Hypotheses 1

A weirded man on programming the world

/me taps on the mic & loudly speaks: “PREPARE YOUR MIND(S) AS A COLLECTIVE OF INDIVIDUALS!”
/me continues in a lighter manner…


Transpilers can automatically compile source code from one programming language to another as long as the compiler is “fully abstract.”

Fully abstract compilation requires source/target languages to meet certain criteria that can be met by any physical context.

Every physical context can be paired with a language context to form a programming language.

Source codes are a type of thing (re)defining, containing & returning infinitely-subtyped, contextually-embeddable types of things.

We can create programming languages to pair with physical contexts that meet full abstraction requirements.

Now, say we know of two source codes that return the same type of thing when executed in the same context.

In other words, the source codes are type & context equivalent.

Fully abstract compilation can be used to go from one context set of sets of type-equivalent sources codes paired with their return types to any physical context we choose.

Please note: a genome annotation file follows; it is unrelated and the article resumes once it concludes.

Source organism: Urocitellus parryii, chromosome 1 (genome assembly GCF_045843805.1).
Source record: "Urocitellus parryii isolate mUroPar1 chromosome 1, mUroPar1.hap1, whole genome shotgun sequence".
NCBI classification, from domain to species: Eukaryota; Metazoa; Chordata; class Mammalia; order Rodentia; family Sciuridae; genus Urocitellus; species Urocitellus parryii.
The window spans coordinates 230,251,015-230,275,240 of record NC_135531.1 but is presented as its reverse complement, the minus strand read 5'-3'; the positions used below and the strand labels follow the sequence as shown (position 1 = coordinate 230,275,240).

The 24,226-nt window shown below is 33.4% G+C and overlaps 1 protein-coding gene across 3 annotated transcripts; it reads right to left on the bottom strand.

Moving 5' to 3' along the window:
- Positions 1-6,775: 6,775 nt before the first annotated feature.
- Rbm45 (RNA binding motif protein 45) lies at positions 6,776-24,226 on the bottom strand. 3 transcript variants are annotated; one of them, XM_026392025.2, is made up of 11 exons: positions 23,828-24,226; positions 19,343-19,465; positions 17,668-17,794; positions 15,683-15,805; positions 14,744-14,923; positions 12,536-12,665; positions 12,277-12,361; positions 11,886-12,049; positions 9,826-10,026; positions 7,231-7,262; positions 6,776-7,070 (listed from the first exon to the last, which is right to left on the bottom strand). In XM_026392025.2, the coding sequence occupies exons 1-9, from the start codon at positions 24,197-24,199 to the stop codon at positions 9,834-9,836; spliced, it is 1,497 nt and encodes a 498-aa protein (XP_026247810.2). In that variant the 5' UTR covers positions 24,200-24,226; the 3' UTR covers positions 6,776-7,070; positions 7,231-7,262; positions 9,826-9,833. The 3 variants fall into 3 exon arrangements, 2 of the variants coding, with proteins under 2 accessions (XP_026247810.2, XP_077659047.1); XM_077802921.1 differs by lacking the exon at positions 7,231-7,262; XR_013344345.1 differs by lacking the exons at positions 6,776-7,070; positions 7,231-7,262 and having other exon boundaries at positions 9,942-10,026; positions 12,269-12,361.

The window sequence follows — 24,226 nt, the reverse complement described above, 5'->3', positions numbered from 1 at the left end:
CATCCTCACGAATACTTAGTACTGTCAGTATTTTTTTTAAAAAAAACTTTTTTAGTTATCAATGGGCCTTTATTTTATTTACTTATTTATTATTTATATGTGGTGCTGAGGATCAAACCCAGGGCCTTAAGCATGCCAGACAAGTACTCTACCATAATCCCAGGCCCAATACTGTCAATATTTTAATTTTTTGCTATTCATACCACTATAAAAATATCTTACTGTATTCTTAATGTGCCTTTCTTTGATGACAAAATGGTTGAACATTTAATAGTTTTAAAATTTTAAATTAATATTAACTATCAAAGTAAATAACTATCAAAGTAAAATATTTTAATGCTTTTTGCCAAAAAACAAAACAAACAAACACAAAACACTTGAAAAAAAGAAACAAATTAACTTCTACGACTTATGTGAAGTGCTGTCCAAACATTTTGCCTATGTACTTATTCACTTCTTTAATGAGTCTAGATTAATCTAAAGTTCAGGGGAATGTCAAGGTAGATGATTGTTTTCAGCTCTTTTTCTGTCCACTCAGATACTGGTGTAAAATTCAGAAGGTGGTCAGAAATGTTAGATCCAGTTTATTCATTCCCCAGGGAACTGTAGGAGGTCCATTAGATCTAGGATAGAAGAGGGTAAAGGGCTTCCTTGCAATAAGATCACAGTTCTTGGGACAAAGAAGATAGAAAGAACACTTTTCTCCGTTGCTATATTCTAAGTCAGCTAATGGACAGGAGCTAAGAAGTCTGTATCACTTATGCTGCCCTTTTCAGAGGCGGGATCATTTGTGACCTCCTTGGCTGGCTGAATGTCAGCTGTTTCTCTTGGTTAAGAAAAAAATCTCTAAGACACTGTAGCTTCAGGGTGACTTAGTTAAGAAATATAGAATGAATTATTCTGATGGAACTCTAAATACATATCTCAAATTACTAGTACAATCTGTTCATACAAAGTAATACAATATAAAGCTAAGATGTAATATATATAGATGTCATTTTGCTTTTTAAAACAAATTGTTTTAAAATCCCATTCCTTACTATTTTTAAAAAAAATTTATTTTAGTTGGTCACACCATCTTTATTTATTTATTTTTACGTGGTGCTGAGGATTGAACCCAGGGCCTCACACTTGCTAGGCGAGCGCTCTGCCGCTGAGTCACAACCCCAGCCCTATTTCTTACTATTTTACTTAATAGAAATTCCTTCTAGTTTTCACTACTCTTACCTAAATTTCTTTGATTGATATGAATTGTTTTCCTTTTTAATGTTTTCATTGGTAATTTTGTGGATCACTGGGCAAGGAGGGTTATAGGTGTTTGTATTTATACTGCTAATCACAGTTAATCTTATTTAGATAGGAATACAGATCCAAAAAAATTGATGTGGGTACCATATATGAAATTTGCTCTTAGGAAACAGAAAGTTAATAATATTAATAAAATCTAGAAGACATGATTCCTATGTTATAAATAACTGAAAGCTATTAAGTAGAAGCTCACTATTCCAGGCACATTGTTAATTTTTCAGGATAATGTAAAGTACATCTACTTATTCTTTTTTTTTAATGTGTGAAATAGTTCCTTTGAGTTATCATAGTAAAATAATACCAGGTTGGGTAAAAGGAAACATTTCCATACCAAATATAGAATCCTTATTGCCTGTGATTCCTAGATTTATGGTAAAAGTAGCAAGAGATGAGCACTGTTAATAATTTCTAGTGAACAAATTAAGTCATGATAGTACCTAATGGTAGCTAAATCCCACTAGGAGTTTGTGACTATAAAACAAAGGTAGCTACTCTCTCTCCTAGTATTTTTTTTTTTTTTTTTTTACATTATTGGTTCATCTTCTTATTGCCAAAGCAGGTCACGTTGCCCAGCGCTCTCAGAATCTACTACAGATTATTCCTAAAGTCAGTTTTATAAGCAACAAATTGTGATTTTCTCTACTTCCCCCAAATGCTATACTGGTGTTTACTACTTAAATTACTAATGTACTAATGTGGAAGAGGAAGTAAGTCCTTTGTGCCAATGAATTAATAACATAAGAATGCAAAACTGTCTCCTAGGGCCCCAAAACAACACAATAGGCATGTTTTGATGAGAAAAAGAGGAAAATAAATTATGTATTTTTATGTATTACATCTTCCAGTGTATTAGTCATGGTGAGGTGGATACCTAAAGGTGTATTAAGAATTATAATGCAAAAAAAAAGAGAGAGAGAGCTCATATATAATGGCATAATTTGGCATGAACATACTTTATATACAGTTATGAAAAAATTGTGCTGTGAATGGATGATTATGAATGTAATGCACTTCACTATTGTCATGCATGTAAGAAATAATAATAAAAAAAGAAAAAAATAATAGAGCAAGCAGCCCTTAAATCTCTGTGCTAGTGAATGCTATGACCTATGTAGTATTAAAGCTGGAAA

What this means is we can directly map the reasons common type-equivalent abstract data types in programs are equivalent directly to some type-equivalent abstract data types in the language of whatever…how about the language of gardening? Or theorem-building? Or design?

If you want to get a physical intuition for what monads, functors, functions, etc. look like in the real world, fully abstract compilation lets us identify them.

We can automate the generation of type-equivalent sources in suitably-typed languages for any chosen contexts.

Certain kinds of computer programs occur in nature in ways we’re not noticing.

To start finding them, we need to figure out a way to craft the context’s type system.

That could be bootstrapped by identifying the semantics & syntax of however we communicate in a context.

If we want to write a program for gardening, we can start by using machine learning to build the initial semantics/syntax of gardening.

Then we can manually tweak it til it’s sufficiently typed & accurate.

After that, we can take verbs & the most abstract types from the semantics/syntax of gardening, pair them all up, and see which make sense.

The ones that make sense are types of programs of gardening.

They can be strung together to write new programs.

We can write programs in the real world we’ve never encountered in the real world.

This is how we turn software-centric design into human-centric design into creature-centric design into organic-centric design into life-centric design.

Therefore, we can write human-executed programs operating on types of things related to mindfulness, human connection, attention, addiction, and emotion.

One clap, two clap, three clap, forty?

By clapping more or less, you can signal to us which stories really stand out.